Premature atrial beats are common. They can occur in individuals with a normal heart or in those with heart disease. PACs may be seen with emotional stress (due to an increase in sympathetic tone), or ingestion of certain substances such as alcohol, caffeine, or tobacco. Other causes include hypoxia, electrolyte imbalances, myocardial ischemia or injury, atrial enlargement, congestive heart failure, and the administration of certain drugs, such as epinephrine or nonepinephrine, that increase sympathetic tone. PACs may also occur without apparent cause.

Infrequent PACs require no treatment. Frequent PACs are treated by correcting the underlying cause: reducing stress; reducing or eliminating the consumption of alcohol, caffeine, or tobacco; administering oxygen; correcting electrolyte imbalances; treating congestive heart failure, or discontinuing certain drugs. If needed, frequent PACs may be treated with beta blockers, calcium channel blockers, or antianxiety medications. Runs of PACs may require ami-odarone to prevent more serious atrial arrhythmias from developing.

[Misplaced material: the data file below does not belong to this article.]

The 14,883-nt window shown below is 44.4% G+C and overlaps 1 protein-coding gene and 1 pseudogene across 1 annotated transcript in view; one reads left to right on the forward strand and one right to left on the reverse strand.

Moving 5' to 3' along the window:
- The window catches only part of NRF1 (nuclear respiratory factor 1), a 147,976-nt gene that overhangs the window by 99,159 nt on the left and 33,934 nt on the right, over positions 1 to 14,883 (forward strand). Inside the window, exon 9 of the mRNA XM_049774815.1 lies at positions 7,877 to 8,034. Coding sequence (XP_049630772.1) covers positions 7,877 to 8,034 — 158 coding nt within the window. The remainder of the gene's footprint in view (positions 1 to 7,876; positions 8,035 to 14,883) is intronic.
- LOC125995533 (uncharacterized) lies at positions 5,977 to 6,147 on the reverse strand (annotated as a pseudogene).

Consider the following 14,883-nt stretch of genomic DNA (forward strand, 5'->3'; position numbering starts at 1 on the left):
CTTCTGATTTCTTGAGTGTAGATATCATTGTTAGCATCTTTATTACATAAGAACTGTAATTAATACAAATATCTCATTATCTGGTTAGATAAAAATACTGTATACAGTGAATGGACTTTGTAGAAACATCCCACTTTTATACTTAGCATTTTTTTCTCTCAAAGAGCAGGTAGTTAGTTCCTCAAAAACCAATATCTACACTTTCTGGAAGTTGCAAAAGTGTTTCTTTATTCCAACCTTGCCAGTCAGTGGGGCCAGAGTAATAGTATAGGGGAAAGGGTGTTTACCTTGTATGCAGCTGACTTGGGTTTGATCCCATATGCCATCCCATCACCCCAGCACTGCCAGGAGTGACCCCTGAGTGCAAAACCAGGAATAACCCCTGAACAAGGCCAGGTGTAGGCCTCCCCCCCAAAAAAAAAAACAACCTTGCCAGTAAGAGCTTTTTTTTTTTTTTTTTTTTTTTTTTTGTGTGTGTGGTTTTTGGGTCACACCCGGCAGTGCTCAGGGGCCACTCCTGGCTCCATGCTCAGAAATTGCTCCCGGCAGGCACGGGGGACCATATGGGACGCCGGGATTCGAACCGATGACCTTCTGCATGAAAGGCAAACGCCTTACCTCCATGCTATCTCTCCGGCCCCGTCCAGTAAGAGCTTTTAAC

Occasionally, an ectopic atrial beat will occur late instead of early. This beat is called an atrial escape beat (Figure 7-13). Atrial escape beats usually occur during a pause in the underlying rhythm when the sinus node fails to initiate an impulse (sinus arrest) or when conduction of the sinus impulse is blocked for any reason (sinus exit block, nonconducted PAC, or Mobitz I second-degree AV block). The pause in the rhythm allows an ectopic pacemaker site in the atria to assume control of the heartbeat. The morphologic characteristics of the late beat will be the same as the PAC. Escape beats act as an electrical backup to maintain the heart rate and require no treatment.